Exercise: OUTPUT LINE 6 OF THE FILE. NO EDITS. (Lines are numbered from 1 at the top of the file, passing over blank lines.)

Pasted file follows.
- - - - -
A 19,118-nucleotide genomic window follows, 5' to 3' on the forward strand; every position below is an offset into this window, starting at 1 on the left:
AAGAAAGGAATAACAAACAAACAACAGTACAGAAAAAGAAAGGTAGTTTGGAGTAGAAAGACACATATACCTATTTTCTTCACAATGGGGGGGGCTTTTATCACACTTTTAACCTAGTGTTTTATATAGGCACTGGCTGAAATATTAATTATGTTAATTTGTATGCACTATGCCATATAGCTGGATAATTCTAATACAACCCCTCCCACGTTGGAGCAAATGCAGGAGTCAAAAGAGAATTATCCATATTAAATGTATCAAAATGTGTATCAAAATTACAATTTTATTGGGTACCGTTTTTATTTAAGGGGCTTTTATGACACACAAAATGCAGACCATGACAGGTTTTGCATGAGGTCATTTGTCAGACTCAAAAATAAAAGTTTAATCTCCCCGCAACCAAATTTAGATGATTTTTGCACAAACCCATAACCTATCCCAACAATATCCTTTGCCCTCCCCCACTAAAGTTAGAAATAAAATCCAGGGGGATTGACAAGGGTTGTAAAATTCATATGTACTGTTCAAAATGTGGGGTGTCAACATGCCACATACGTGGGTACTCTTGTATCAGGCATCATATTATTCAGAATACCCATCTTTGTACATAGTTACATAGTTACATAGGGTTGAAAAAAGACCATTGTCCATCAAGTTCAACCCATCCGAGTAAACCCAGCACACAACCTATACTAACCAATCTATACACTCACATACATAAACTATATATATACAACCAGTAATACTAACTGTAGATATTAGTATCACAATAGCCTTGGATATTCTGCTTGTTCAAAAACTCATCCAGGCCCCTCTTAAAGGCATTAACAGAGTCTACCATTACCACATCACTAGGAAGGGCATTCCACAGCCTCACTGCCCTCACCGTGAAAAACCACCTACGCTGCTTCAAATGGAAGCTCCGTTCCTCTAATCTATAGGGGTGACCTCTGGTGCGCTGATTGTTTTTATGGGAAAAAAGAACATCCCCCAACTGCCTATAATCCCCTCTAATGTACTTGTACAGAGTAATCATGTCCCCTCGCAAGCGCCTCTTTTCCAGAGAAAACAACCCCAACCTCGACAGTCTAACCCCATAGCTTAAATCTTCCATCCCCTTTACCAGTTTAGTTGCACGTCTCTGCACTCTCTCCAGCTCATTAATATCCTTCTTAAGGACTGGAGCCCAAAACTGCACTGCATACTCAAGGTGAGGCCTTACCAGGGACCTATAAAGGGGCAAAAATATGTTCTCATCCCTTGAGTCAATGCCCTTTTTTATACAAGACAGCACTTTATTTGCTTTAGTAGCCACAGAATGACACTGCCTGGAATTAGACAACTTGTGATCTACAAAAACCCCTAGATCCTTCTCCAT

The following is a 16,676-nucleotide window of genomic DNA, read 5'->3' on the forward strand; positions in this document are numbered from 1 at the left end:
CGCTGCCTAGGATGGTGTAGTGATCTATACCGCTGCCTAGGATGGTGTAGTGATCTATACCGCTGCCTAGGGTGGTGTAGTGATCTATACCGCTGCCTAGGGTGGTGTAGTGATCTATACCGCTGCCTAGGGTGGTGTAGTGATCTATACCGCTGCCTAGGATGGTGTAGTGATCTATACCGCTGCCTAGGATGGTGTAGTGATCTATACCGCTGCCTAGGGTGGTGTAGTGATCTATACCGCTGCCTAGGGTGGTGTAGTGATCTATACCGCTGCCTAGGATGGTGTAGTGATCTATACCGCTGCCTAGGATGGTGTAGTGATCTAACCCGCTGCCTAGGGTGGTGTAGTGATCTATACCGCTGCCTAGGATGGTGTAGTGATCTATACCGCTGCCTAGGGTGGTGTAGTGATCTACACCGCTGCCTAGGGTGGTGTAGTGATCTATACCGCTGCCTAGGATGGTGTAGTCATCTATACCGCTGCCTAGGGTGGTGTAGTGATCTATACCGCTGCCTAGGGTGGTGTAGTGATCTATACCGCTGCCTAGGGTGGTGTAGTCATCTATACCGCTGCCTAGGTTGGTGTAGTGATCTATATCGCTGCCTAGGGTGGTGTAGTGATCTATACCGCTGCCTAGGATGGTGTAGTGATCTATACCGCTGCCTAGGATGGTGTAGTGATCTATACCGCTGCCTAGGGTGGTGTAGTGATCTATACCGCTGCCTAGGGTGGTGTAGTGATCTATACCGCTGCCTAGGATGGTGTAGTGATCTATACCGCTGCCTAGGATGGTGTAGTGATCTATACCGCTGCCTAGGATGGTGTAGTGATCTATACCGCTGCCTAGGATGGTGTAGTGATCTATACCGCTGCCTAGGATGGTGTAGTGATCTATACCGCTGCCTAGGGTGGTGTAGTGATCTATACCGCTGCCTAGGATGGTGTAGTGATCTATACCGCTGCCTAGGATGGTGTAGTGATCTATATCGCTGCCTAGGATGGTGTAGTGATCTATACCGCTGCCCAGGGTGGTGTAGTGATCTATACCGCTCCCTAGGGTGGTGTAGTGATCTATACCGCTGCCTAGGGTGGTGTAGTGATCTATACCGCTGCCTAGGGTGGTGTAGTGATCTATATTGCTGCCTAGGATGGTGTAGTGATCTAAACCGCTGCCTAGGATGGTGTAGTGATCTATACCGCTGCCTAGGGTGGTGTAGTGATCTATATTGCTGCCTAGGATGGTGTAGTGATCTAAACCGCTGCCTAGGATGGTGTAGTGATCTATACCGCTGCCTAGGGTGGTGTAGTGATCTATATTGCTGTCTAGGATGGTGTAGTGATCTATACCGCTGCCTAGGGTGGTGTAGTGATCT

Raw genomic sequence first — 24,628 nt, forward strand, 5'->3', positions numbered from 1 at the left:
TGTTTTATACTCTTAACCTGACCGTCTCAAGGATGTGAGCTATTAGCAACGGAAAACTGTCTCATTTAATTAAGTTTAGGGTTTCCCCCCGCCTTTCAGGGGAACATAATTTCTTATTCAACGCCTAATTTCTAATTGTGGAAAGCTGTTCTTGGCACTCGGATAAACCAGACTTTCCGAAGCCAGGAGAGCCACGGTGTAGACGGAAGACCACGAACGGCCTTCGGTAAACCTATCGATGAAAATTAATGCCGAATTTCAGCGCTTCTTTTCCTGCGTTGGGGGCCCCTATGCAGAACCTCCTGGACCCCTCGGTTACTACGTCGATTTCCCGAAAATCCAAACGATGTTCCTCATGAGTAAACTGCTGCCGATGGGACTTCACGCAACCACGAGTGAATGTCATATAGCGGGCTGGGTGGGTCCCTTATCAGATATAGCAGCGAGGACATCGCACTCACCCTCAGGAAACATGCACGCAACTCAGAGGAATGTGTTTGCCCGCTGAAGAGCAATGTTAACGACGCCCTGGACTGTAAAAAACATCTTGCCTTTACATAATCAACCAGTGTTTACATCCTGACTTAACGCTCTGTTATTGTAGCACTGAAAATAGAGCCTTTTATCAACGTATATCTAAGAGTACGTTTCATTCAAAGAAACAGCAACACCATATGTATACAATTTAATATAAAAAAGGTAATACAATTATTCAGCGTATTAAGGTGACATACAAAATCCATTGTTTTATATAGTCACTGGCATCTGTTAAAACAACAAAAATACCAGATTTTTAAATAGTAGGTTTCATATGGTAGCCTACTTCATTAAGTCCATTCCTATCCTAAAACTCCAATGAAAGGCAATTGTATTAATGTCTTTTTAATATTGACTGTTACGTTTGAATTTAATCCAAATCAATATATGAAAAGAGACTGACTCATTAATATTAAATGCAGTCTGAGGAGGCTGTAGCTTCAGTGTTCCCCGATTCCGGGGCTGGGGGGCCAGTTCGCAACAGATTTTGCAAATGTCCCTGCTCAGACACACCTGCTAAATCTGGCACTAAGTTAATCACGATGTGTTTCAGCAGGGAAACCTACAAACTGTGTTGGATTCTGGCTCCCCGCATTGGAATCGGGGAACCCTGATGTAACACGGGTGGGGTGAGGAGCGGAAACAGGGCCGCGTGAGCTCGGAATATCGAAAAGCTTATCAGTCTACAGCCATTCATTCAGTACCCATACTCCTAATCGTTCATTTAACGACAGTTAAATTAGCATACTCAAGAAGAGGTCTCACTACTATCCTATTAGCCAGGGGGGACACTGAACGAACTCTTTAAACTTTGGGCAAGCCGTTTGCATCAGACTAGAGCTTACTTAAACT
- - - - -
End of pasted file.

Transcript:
TGTTTTATACTCTTAACCTGACCGTCTCAAGGATGTGAGCTATTAGCAACGGAAAACTGTCTCATTTAATTAAGTTTAGGGTTTCCCCCCGCCTTTCAGGGGAACATAATTTCTTATTCAACGCCTAATTTCTAATTGTGGAAAGCTGTTCTTGGCACTCGGATAAACCAGACTTTCCGAAGCCAGGAGAGCCACGGTGTAGACGGAAGACCACGAACGGCCTTCGGTAAACCTATCGATGAAAATTAATGCCGAATTTCAGCGCTTCTTTTCCTGCGTTGGGGGCCCCTATGCAGAACCTCCTGGACCCCTCGGTTACTACGTCGATTTCCCGAAAATCCAAACGATGTTCCTCATGAGTAAACTGCTGCCGATGGGACTTCACGCAACCACGAGTGAATGTCATATAGCGGGCTGGGTGGGTCCCTTATCAGATATAGCAGCGAGGACATCGCACTCACCCTCAGGAAACATGCACGCAACTCAGAGGAATGTGTTTGCCCGCTGAAGAGCAATGTTAACGACGCCCTGGACTGTAAAAAACATCTTGCCTTTACATAATCAACCAGTGTTTACATCCTGACTTAACGCTCTGTTATTGTAGCACTGAAAATAGAGCCTTTTATCAACGTATATCTAAGAGTACGTTTCATTCAAAGAAACAGCAACACCATATGTATACAATTTAATATAAAAAAGGTAATACAATTATTCAGCGTATTAAGGTGACATACAAAATCCATTGTTTTATATAGTCACTGGCATCTGTTAAAACAACAAAAATACCAGATTTTTAAATAGTAGGTTTCATATGGTAGCCTACTTCATTAAGTCCATTCCTATCCTAAAACTCCAATGAAAGGCAATTGTATTAATGTCTTTTTAATATTGACTGTTACGTTTGAATTTAATCCAAATCAATATATGAAAAGAGACTGACTCATTAATATTAAATGCAGTCTGAGGAGGCTGTAGCTTCAGTGTTCCCCGATTCCGGGGCTGGGGGGCCAGTTCGCAACAGATTTTGCAAATGTCCCTGCTCAGACACACCTGCTAAATCTGGCACTAAGTTAATCACGATGTGTTTCAGCAGGGAAACCTACAAACTGTGTTGGATTCTGGCTCCCCGCATTGGAATCGGGGAACCCTGATGTAACACGGGTGGGGTGAGGAGCGGAAACAGGGCCGCGTGAGCTCGGAATATCGAAAAGCTTATCAGTCTACAGCCATTCATTCAGTACCCATACTCCTAATCGTTCATTTAACGACAGTTAAATTAGCATACTCAAGAAGAGGTCTCACTACTATCCTATTAGCCAGGGGGGACACTGAACGAACTCTTTAAACTTTGGGCAAGCCGTTTGCATCAGACTAGAGCTTACTTAAACT